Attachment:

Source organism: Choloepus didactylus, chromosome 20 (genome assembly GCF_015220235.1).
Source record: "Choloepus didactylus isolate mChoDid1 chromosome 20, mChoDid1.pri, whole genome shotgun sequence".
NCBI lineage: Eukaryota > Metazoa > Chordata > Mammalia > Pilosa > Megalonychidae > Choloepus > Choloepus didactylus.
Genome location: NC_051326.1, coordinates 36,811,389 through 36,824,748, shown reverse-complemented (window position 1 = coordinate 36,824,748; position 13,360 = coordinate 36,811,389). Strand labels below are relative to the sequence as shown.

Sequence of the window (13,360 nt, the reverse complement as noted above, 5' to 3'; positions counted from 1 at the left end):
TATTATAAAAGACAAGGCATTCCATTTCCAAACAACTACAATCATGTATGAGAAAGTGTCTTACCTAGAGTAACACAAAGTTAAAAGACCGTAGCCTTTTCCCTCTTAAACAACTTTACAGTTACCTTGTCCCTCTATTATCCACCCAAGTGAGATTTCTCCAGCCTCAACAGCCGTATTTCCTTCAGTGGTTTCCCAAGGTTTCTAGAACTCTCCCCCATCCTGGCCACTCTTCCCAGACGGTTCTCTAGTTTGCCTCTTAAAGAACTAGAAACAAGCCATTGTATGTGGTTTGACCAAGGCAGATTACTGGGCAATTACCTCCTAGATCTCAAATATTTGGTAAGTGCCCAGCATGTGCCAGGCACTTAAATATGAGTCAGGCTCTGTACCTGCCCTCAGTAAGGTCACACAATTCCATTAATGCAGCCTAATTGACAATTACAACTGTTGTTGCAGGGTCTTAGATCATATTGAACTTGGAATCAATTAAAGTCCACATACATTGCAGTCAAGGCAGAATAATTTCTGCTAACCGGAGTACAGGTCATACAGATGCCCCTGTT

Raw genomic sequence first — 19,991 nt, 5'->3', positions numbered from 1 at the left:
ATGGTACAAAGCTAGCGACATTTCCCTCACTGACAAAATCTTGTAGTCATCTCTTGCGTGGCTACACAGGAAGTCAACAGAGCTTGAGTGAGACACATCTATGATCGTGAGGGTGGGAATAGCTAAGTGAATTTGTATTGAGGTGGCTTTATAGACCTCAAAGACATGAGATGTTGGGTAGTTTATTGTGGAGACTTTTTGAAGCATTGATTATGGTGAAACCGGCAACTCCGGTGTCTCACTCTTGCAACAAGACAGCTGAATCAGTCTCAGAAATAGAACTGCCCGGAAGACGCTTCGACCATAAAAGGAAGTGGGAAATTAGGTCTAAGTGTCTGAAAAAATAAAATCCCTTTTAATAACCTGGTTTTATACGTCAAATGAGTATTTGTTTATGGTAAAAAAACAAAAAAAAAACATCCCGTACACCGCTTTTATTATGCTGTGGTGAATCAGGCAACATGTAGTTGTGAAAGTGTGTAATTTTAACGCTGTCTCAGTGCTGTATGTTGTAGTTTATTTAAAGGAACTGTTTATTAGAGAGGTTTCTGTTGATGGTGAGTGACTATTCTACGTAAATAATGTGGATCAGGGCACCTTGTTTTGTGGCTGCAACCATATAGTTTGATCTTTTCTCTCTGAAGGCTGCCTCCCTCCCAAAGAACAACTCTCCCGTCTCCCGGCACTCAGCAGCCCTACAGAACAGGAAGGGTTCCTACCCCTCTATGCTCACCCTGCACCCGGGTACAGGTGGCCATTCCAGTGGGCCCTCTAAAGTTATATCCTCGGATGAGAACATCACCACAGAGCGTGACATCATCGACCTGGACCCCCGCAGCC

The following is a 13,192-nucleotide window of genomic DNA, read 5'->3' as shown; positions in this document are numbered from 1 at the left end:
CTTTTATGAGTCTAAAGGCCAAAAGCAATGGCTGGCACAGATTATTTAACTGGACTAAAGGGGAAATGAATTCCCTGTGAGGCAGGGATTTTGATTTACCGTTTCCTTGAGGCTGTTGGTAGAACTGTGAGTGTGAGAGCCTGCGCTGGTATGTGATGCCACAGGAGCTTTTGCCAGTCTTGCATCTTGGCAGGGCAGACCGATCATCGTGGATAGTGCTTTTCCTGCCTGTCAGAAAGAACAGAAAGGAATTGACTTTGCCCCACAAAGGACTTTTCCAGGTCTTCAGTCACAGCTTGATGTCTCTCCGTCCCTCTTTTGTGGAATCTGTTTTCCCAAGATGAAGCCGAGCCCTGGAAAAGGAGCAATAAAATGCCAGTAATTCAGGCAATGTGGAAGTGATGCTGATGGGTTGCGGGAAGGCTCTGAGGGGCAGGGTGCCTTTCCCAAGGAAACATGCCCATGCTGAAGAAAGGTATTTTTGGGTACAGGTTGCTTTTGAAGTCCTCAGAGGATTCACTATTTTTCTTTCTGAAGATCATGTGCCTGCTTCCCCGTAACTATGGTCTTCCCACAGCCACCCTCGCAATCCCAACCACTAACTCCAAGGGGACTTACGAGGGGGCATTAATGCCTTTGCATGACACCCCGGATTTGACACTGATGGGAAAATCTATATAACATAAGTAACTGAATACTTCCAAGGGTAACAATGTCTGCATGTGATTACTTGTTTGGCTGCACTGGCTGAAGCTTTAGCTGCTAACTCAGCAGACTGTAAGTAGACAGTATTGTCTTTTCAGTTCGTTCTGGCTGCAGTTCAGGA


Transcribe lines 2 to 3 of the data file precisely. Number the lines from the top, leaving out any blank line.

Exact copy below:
Source record: "Choloepus didactylus isolate mChoDid1 chromosome 20, mChoDid1.pri, whole genome shotgun sequence".
NCBI lineage: Eukaryota > Metazoa > Chordata > Mammalia > Pilosa > Megalonychidae > Choloepus > Choloepus didactylus.